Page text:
- Once you have a list of a few universities that have what you’re interested in studying, and in the general region, be sure to check out their Internationals page. Most universities have a large section of their website devoted to this information. You’ll want to see what they offer--how do they describe their university? What kind of support do they offer to internationals? Don’t read too deeply into fees and housing details just yet--look for a page titled “Study Abroad” or “Semester Study” or a variation on that, as you won’t be going to the university to get your entire degree and don’t want to get mixed up with that. Most websites will have a section on students coming for short term periods of study and can give you advice there.
- Start chatting! Take your research and ideas into the Study Abroad Office at Campbell, and discuss with them if you’re interested in going to a school that they already have a partnership with or if you are really interested in a different one that they’re not partnered with. They will help you determine next steps for this. Also, if you’re curious about a specific program, a study abroad coordinator at the foreign university is often listed on the internationals page--it’s always a good idea to get in touch with them if you have any basic questions!
- Apply! If the Study Abroad Office at Campbell gives you the go-ahead, start the online application process with the university. The study abroad coordinators at your potential university can also help walk you through the online application process, since it can be confusing.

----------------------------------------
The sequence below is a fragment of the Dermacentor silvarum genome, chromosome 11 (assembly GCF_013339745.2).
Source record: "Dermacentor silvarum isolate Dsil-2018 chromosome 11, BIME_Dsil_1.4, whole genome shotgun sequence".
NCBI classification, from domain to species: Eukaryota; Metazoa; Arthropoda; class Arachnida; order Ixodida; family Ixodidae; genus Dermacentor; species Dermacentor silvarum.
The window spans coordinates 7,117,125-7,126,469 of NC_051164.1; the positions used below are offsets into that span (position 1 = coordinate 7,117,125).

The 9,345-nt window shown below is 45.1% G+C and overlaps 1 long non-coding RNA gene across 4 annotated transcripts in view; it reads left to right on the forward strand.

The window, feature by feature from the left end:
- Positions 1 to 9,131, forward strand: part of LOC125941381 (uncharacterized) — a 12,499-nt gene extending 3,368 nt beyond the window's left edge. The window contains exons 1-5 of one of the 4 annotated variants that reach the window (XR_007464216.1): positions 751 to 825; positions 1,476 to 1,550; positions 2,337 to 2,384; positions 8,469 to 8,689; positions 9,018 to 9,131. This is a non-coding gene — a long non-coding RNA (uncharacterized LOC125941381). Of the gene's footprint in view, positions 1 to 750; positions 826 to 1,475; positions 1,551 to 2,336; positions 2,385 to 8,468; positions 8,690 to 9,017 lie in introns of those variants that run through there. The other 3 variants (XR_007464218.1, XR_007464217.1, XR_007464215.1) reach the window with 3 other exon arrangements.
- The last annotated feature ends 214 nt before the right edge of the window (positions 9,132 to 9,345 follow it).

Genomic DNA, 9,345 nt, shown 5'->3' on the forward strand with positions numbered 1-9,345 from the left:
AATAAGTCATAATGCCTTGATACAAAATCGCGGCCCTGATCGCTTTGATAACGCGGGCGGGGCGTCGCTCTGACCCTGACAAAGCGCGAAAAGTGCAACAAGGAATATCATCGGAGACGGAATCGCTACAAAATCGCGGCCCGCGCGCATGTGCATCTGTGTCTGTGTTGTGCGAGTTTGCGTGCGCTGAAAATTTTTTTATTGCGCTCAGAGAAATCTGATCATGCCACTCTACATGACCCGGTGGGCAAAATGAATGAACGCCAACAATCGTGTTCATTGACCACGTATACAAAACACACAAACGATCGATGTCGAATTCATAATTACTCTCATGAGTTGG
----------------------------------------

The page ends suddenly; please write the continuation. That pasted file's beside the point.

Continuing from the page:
- Around the time you’re starting to think of applying/actually sending in applications, look at visa requirements. Most universities will have information on this on their internationals page, but it helps to look at the websites for that particular country. "Student visa in [your country]" is a good keyword to search with. Make sure to read the list of requirements carefully and write down any questions you may have. Also keep in mind that visas can take a few weeks or up to a couple months to process, so early application is key. In order to enter most countries you DO need a student visa and proof that you're studying at that particular university, usually in the form of a "sponsorship" letter. The international office at your potential university can help you with any problems/questions you have.
- Once you are accepted, you will need to begin working on your transfer equivalency forms. This is Campbell's way of ensuring that you're taking classes abroad that are similiar enough to fulfill the requirements here. Using your study abroad school's website, you can make a list of modules in your course that you are interested in, and then the study abroad office at Campbell can help you decide what courses at Campbell they'd respond to (i.e. an elementary Spanish course there fulfilling the requirements of Spanish 101 at Campbell). The Study Abroad Office will direct you on how to complete the form.
Study abroad is one of the most rewarding experiences you'll have, and college gives you the perfect opportunity to live and explore places that you might not have time to do after you graduate--and a student visa makes it much easier for long term travel! Direct enrollment is a great option if you are determined, passionate about traveling, and want to really "design" your own program. The Study Abroad Office is available to answer any questions you may have on the process, so feel free to stop in or send an email.